Rows and rows of boxes full of returnable bottles can be found inside Seiders Redemption Center in Hodgdon. Credit: Joseph Cyr | Houlton Pioneer Times

The Maine Legislature is considering a bill — LD 248 — that would raise taxes on Maine beverage consumers by $10 million every year. This is a significant departure from Gov. Janet Mills’ stated objective not to raise taxes in her first budget.

Maine beverage consumers already pay $36.5 million annually in handling taxes. By law, that tax is added to the cost of making and selling every beer, wine, liquor, soda, juice and water bottle in Maine. The money is paid to redemption centers for beverage containers collected through the bottle bill.

Maine has the unfortunate distinction of being tied with Vermont for the highest handling tax — 3½ to 4 cents — of the states that have a bottle bill. Connecticut’s tax is 2 cents (1.5 cents for beer). Massachusetts’ is 3¼ cents, and the redemption center has the obligation to bring containers back to the local distributor.

There are approximately 370 redemption centers operating in Maine. (The number licensed by the Department of Environmental Protection is even higher than that). This is a massive number — way out of proportion for our population. By comparison, Vermont has 80 redemption centers; Massachusetts has only 50. The number of redemption centers in Maine has shot up after each tax increase, and would likely do so again.

If redemption centers are struggling, it’s not because the minimum wage is too high and it’s not because the handling tax is too low; it’s because Maine has too many redemption centers. There are 12 in Lewiston/Auburn, seven in Bangor, four in Livermore and Livermore Falls, four in Lisbon and Lisbon Falls, and four in Presque Isle. Maine beverage consumers are paying for every bit of that inefficient infrastructure.

That’s why many redemption centers offer, and even advertise, a 1-cent kickback — the customer gets 6 cents per container, instead of the 5 cents required by law. Why would they give that money away? Because there aren’t enough beverage containers sold in Maine to support 370 redemption centers. They’re all fighting one other for volume.

The worst thing about this bill: It won’t improve recycling in Maine one bit.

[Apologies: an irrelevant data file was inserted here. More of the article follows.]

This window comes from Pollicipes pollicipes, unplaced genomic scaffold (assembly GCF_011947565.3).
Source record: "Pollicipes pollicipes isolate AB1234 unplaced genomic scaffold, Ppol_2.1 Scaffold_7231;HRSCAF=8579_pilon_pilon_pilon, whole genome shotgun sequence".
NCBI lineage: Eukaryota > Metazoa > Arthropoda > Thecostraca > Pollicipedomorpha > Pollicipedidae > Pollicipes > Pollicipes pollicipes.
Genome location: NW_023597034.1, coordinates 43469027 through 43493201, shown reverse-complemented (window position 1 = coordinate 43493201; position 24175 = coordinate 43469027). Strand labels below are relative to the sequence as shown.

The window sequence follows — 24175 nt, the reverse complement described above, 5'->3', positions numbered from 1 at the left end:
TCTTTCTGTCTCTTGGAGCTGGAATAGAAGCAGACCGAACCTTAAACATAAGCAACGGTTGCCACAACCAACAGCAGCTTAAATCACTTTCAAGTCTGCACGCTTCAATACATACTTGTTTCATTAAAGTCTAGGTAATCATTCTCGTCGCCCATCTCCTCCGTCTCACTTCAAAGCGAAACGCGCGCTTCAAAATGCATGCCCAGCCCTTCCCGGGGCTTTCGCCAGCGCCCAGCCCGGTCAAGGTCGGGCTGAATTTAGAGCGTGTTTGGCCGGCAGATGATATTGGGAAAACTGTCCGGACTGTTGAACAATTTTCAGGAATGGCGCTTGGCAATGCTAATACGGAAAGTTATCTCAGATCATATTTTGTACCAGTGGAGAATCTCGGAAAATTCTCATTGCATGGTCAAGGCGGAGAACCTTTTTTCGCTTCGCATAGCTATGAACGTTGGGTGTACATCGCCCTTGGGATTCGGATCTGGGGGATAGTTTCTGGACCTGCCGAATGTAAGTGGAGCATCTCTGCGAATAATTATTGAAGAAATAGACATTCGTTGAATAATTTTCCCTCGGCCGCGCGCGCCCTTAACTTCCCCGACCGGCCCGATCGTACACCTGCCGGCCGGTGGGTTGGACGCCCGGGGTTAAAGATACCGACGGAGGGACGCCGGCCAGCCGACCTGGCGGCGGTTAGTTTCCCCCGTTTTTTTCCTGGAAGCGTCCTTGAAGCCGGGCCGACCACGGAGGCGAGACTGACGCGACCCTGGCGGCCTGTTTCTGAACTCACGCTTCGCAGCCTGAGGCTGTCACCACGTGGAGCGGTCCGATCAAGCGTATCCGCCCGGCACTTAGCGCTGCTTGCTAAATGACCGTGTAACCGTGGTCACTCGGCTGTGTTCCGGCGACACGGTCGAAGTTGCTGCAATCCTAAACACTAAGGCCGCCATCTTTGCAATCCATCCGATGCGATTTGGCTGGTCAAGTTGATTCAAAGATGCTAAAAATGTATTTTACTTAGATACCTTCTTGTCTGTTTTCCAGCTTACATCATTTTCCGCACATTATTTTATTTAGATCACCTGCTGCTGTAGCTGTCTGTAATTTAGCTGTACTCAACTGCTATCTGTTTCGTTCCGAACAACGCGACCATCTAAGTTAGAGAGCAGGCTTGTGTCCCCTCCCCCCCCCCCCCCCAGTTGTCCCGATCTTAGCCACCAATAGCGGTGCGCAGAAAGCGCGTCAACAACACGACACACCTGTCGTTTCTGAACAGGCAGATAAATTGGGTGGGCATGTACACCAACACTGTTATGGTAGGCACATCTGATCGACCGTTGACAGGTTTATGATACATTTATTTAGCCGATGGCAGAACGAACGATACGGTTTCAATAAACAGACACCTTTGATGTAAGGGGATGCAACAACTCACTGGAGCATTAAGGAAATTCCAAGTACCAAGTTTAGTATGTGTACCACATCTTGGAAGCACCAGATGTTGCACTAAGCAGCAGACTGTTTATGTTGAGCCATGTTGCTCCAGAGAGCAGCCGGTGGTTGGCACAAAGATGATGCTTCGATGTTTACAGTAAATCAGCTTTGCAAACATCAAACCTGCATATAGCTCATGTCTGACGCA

A $10 million increase in handling taxes is only going to prop up the same old, inflated system that we have been using for 40 years — bottles individually counted and sorted by hand at tremendous expense, just as in 1978 when the bottle bill was passed.

The reach and technology of recycling have changed dramatically since then. Nearly everyone in Maine has access to recycling through programs that accept household products made of many different materials. Unlike the mixed paper and glass that has diminishing recyclable value, our containers are made from PET plastic and aluminum, material that continues to have some of the highest recyclable value. Every single beverage container we sell can be recycled through a municipal system at a fraction of the cost of running it through the bottle bill.

And yet, at many redemption centers the process of collecting beverage containers hasn’t changed — at all — in 40 years.

The last two times the handling tax was increased, local beverage distributors did not oppose the final proposal. In both instances, the legislation included a number of additional provisions aimed at reducing bottle bill fraud and reducing costs in the overall system.

We suspect that most Maine families, who ultimately bear the cost of both the handling tax and their local recycling program, would like to see this same thoughtful approach — one that improves recycling and reduces costs.

But LD 248 does none of that. All it does is throw more of your money at an inflated, old system that is in desperate need of reform.

Newell Augur is executive director of the Maine Beverage Association.